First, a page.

When people discuss advancements in the world of video games they typically focus on ever-increasing storage capacity, processor power, displayable colors, or some other form of techno jargon. Not all progress can be measured in bits and bytes. Consider, for instance, how video games are portrayed in television sitcoms. Most game-related jokes are played for a quick laugh, so there's not usually an incentive for the production staff to make sure the gag makes sense to those of us familiar with the games in question. It's not uncommon for consoles to be played without the proper controllers, with the wrong number of players, or even without a cartridge in the machine. The mainstream non-gaming audience will not notice the error. Thankfully, as time marches on we're starting to see some accuracy in these types of situations.
For instance, I was watching an old episode of Night Court over breakfast yesterday morning. The episode "A Closer Look" from 1990 featured a joke in which one of the characters demoed his office computer for a reporter and explained that at the push of a button he could display all kinds of court case files. Then, when he pressed the button, recorded footage of Super Mario Bros. appeared on the screen while music and sound effects from Super Mario Bros. 2 played on the soundtrack. The canned laughter took over from here and the scene ended, and while that probably got a hearty laugh back in the day from the ungaming masses, those of us with gaming in our veins can spot the problems right away, particularly 1) Super Mario Bros. running on a computer instead of a Nintendo Entertainment System (remember, this joke is from a very pre-emulator 1990) and 2) the sounds are actually from the game's sequel.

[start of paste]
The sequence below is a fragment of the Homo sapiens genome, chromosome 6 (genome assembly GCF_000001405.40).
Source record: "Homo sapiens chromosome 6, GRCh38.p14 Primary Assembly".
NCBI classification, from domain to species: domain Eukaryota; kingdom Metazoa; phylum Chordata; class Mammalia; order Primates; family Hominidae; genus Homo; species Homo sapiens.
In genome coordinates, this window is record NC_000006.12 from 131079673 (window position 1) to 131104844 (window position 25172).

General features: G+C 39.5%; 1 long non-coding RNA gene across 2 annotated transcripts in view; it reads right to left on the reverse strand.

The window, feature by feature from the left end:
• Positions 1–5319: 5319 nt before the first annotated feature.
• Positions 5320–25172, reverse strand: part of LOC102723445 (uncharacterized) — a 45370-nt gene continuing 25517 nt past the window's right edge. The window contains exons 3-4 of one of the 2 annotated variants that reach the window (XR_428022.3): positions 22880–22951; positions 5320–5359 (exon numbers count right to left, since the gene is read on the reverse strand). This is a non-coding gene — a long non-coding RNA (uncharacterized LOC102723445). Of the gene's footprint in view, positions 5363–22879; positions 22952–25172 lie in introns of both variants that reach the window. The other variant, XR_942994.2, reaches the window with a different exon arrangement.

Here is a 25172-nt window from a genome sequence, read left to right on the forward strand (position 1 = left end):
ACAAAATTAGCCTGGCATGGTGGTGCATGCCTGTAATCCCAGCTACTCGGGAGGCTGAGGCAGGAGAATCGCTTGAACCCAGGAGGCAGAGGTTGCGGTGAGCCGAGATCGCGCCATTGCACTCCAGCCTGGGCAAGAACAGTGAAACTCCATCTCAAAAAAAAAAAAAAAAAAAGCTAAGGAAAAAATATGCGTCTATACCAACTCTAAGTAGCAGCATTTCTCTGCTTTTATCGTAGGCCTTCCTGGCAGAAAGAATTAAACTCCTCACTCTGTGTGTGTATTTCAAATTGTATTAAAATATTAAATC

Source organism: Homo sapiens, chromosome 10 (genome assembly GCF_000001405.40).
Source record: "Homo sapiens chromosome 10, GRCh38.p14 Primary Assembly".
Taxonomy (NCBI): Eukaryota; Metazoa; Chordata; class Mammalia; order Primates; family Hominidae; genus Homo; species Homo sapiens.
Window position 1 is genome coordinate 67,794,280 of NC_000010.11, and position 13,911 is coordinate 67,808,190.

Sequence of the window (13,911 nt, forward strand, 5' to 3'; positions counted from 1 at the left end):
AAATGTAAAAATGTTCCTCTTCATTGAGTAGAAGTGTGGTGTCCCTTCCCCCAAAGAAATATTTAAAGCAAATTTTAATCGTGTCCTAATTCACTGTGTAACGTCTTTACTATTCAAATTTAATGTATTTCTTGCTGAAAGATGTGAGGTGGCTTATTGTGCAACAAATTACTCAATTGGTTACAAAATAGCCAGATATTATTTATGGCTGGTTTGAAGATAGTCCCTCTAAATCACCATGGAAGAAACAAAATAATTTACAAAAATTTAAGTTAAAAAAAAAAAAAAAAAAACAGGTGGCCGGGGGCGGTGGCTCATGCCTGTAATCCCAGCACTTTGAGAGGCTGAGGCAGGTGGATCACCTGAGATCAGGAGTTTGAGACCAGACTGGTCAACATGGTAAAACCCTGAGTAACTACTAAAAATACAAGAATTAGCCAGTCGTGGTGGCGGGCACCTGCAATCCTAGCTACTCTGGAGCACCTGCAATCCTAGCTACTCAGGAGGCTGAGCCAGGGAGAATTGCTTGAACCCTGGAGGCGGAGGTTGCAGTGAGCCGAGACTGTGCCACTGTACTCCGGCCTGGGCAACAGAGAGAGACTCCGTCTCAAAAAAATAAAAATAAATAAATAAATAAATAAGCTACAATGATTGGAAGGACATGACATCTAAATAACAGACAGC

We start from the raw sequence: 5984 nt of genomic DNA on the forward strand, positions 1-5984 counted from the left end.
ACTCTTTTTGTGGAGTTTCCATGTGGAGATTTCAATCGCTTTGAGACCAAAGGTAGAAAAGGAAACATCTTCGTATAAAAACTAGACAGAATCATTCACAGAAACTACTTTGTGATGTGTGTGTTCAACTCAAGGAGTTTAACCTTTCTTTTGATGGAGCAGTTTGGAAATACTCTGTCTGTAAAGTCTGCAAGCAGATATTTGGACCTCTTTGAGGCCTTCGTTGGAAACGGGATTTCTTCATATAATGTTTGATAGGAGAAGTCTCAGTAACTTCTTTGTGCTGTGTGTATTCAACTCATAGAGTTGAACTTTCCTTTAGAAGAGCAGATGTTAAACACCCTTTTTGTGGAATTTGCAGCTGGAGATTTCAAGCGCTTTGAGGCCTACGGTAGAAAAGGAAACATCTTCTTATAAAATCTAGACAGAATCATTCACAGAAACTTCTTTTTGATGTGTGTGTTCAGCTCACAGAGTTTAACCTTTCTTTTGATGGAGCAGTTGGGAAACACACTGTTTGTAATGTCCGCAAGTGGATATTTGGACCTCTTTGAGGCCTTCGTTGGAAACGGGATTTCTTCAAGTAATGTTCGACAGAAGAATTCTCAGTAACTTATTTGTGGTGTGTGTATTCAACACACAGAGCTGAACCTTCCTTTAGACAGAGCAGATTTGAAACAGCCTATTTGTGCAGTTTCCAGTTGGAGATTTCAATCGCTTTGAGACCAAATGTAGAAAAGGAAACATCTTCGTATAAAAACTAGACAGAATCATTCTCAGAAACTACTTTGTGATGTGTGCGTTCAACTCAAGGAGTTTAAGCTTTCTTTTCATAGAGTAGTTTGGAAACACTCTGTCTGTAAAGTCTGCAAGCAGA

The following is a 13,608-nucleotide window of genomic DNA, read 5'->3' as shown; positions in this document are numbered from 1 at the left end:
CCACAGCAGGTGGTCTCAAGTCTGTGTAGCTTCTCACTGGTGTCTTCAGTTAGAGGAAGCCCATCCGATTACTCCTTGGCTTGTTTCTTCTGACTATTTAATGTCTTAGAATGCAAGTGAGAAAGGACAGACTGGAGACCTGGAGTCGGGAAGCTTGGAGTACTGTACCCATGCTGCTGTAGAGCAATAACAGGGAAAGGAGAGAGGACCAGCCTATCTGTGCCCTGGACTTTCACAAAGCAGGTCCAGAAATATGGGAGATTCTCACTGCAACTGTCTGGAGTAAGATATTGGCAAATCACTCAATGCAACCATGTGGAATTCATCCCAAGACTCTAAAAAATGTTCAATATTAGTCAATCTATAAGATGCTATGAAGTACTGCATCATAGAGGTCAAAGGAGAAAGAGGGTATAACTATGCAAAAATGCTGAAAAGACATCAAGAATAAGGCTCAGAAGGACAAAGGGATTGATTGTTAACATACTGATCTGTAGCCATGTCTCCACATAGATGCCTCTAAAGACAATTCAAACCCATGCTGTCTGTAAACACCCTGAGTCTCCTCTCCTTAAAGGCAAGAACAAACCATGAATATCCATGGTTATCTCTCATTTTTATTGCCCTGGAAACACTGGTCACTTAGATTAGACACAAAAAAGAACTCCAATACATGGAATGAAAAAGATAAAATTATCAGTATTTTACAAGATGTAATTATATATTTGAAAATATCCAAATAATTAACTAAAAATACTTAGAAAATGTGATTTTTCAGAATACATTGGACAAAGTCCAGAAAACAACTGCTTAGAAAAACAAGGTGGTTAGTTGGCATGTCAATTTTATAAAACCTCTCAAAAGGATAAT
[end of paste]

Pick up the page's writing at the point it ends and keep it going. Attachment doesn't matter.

Last night over dinner I watched a new episode of The Big Bang Theory. "The Shiksa Indeterminacy" revolved around three geeky guys fighting to determine which of them would attempt to woo a fourth character's attractive sister. They eventually decided to settle the matter with some boxing in Wii Sports. Not only was there a Nintendo Wii and a sensor bar present with their television, but the characters played in groups of two with proper Wii remotes and nunchuks. We even got to see the characters' Miis punching at one another. Most likely this was just blatant product placement, but I'm willing to let that slide. Wii Sports fit into the context of the story, and the little details about the game and how it's played were correct. Maybe it took an advertising buy to get it right, but either way I'm just glad that we weren't expected to accept Donkey Kong played on a Microsoft Xbox 360 with sound effects from Pac-Man. There may be hope for Hollywood after all.